Born April 7, 1922, to Clifton, Sr. and Martha Jewell Ganus in Hillsboro, Texas, Ganus gave the majority of his life to Harding. He served 73 years at the University beginning in 1939 when he came to Harding as a freshman majoring in Bible and history. He graduated in 1943, returned as faculty in 1946, and served in administrative roles beginning in 1956 as vice president. He served 22 years as president, from 1965 until 1987, when he became the University’s first chancellor, and became chancellor emeritus in 2013.
An enduring part of the University community, Ganus came to work in his campus office nearly every day and faithfully attended daily chapel services alongside University students through the Spring 2019 semester when his health began to waver. He was an avid sports fan, attending all home and away football games. Even as his health declined through the summer, he mustered the strength to be on campus to personally greet the football team as they arrived for fall classes only three weeks ago.
“It’s impossible to think of Harding University without Dr. Ganus in the picture,” Harding University President Bruce McLarty said. “That is why it is so difficult for us to imagine our future without his continuing to meet us on the sidewalk or to greet us in chapel every day.”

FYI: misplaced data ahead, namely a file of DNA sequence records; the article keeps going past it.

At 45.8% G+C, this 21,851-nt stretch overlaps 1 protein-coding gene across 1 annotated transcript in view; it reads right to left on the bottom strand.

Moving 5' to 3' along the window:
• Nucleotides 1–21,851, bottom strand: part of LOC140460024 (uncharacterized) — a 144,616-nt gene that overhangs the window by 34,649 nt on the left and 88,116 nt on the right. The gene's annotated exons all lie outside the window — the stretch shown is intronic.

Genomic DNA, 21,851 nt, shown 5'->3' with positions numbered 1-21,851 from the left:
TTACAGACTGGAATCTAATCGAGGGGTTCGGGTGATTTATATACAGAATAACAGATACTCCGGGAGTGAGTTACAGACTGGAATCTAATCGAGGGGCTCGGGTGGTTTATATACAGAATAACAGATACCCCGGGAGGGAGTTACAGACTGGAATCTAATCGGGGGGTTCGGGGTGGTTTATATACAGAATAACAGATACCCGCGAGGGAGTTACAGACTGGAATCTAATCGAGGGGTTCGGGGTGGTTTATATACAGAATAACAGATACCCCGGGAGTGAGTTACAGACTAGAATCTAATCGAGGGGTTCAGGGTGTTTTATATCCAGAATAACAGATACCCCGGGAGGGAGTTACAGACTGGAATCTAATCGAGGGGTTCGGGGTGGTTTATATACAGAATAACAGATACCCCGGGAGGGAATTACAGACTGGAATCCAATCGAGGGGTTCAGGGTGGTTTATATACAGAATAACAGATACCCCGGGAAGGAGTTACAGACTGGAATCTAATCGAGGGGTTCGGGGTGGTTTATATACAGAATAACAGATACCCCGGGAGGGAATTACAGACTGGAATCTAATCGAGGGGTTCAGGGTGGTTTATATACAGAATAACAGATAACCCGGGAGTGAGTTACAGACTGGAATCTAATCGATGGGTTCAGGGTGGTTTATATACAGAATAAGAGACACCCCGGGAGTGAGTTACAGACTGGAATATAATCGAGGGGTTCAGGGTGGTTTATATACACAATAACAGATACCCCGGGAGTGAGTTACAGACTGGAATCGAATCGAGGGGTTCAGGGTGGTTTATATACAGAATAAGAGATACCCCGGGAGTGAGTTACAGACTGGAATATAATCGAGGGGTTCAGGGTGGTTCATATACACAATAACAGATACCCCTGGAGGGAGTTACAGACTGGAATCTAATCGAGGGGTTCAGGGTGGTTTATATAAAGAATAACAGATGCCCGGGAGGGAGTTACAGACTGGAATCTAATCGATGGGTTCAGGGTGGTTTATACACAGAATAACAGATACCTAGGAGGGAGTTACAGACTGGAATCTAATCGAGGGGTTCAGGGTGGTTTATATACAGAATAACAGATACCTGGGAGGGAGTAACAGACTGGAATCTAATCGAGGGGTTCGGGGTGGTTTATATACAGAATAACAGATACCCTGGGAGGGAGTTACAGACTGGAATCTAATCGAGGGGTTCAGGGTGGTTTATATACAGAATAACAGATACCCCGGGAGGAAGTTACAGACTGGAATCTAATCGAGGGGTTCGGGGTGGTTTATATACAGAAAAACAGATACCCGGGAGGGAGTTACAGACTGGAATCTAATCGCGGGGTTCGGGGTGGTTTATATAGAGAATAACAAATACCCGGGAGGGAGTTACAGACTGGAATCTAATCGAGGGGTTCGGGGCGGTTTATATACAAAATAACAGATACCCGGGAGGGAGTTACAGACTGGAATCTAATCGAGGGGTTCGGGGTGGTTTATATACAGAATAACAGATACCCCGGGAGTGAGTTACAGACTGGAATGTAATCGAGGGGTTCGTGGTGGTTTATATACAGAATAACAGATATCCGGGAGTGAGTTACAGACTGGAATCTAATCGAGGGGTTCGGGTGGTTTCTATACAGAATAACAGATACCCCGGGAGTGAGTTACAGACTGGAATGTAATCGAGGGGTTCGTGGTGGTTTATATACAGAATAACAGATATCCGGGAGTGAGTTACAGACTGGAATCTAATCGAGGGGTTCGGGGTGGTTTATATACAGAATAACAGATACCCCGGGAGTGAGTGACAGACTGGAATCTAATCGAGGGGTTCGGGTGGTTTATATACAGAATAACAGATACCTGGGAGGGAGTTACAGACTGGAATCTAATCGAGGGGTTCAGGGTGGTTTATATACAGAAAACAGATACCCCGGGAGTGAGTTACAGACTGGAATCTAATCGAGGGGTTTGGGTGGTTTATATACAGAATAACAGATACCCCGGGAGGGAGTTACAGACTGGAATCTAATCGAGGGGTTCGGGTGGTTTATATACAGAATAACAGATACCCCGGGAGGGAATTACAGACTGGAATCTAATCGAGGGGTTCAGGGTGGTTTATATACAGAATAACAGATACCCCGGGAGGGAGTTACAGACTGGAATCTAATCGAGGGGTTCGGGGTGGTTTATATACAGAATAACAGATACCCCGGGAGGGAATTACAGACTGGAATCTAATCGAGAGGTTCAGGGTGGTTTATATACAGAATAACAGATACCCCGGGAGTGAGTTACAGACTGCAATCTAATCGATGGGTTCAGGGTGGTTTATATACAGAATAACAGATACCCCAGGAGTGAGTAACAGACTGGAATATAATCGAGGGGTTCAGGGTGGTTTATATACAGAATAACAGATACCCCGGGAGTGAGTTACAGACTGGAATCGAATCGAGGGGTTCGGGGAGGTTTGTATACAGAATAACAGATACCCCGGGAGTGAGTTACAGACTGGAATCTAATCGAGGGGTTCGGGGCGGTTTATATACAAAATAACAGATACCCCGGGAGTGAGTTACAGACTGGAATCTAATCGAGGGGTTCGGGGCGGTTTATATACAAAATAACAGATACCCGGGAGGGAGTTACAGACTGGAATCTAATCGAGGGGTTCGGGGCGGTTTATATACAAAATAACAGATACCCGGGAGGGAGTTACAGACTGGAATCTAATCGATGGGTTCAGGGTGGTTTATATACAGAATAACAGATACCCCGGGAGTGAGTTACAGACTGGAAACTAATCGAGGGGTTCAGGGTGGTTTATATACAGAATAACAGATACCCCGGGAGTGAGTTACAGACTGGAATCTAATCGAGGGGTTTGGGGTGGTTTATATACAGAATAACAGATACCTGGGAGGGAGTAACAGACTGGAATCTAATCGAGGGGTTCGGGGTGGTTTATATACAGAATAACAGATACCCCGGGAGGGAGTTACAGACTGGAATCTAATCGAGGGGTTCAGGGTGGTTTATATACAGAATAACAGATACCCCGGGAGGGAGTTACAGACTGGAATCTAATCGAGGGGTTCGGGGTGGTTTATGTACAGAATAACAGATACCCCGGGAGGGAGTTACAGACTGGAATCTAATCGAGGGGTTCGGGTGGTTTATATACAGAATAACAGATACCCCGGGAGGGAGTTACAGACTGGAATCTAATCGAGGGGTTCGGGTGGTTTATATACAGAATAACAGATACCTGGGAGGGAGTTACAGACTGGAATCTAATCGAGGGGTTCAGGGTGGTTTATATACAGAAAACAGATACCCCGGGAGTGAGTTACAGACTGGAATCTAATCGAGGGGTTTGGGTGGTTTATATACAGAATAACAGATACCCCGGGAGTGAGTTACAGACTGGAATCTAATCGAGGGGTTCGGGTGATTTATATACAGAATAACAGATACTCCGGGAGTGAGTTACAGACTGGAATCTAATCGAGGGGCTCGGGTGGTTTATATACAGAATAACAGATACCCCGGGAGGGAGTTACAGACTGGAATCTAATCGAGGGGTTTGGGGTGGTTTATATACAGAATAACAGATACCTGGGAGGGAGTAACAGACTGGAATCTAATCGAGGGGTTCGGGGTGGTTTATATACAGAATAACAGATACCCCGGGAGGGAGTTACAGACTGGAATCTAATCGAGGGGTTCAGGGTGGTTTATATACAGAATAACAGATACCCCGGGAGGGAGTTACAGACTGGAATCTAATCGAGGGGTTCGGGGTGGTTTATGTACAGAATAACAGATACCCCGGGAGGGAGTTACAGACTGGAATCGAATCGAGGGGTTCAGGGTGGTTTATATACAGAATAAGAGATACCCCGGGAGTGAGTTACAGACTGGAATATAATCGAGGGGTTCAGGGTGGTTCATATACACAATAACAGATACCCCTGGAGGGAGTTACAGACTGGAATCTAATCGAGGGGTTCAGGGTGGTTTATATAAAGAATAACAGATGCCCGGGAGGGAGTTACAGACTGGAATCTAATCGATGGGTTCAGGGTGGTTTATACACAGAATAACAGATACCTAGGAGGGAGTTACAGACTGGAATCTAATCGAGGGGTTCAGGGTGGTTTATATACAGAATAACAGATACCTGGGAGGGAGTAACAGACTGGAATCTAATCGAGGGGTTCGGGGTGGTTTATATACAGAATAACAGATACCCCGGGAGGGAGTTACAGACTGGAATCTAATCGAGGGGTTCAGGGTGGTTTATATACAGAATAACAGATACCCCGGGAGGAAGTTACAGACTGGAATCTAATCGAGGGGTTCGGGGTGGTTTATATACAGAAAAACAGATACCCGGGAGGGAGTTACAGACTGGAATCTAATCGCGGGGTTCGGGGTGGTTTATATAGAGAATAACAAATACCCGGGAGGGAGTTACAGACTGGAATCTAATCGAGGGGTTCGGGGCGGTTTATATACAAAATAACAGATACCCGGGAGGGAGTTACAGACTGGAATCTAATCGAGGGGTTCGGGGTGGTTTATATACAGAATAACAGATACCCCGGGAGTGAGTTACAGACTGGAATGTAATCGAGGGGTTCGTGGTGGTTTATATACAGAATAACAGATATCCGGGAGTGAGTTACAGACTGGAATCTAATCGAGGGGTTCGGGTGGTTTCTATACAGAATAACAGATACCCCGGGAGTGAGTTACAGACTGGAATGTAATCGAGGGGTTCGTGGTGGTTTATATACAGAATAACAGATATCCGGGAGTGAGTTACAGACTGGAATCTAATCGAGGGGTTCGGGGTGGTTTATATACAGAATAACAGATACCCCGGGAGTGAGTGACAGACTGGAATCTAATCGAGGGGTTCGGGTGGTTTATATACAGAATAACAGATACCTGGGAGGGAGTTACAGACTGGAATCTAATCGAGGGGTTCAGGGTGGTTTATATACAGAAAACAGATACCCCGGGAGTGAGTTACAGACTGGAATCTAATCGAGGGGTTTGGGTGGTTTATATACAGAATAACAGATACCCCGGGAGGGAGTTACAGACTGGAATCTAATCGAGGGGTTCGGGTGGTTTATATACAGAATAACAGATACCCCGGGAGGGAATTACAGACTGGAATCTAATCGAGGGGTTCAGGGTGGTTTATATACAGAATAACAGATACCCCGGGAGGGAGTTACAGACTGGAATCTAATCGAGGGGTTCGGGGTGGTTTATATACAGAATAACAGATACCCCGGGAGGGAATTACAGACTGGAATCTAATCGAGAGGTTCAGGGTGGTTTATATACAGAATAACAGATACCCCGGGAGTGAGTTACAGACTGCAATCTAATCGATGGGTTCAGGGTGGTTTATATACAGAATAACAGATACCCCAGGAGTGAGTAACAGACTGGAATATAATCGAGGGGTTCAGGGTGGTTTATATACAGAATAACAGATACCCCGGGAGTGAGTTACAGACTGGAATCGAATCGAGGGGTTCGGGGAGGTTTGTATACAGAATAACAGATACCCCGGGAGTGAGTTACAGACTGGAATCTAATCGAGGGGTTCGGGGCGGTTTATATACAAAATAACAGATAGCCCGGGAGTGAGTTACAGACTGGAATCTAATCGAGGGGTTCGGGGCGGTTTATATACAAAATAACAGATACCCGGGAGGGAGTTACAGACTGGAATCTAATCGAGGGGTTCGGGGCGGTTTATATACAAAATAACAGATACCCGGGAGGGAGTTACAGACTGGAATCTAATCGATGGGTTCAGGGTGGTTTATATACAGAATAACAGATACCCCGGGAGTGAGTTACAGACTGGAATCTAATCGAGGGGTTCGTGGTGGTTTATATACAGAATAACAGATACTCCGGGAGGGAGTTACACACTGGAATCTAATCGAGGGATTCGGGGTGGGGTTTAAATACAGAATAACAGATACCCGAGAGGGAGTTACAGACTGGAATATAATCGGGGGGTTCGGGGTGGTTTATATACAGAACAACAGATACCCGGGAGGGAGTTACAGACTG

Ganus established the University’s President’s Council and Women for Harding organizations to strengthen the University’s fundraising and student recruiting efforts. Under his leadership, Harding attained university status in 1979. He established several several programs that continue to be the school’s most notable offerings: a NASA research program, the nursing program, the Walton Scholars program, the Doctor of Ministry degree at Harding School of Theology in Memphis, and in 1985 initiated the school’s first study abroad program, which has become one of Harding’s most distinctive strengths having grown to seven programs worldwide.
Ganus was a catalyst behind the University resuming intercollegiate athletics in 1957 and remained one of the biggest supporters of Bison athletics. In recognition of these contributions, the University’s main athletics facility is named in his honor — Ganus Activities Complex.
A renowned speaker and lecturer, his public addresses earned him seven George Washington Honor Medals from Freedoms Foundation.
“From the time he arrived as a freshman in 1939 until today, Dr. Ganus has been a living connection to almost all of Harding’s 95-year history,” McLarty said. “His trademark smile and his joyous spirit were infectious. He was the president of Harding when I was a student here back in the 1970s. We lived in awe of his faith, his wisdom, his love for us and his devotion to Harding.”
Ganus was a member of College Church of Christ in Searcy, serving as a teacher, minister and elder during his more than 70 years as a member.
He is survived by his wife of 76 years, Louise Nicholas Ganus; three children, Cliff (Debbie), Debbie (Richard) Duke and Charles (Patty); 10 grandchildren; and 18 great-grandchildren.
Funeral arrangements are pending and will be shared on the University’s website and social media accounts once finalized. The University flag will fly at half-mast until the day of the funeral. More information on the life and legacy of Dr. Ganus can be found at harding.edu/Ganus. A form is available on the page for visitors to share a memory or anecdote honoring his immeasurable impact on this world.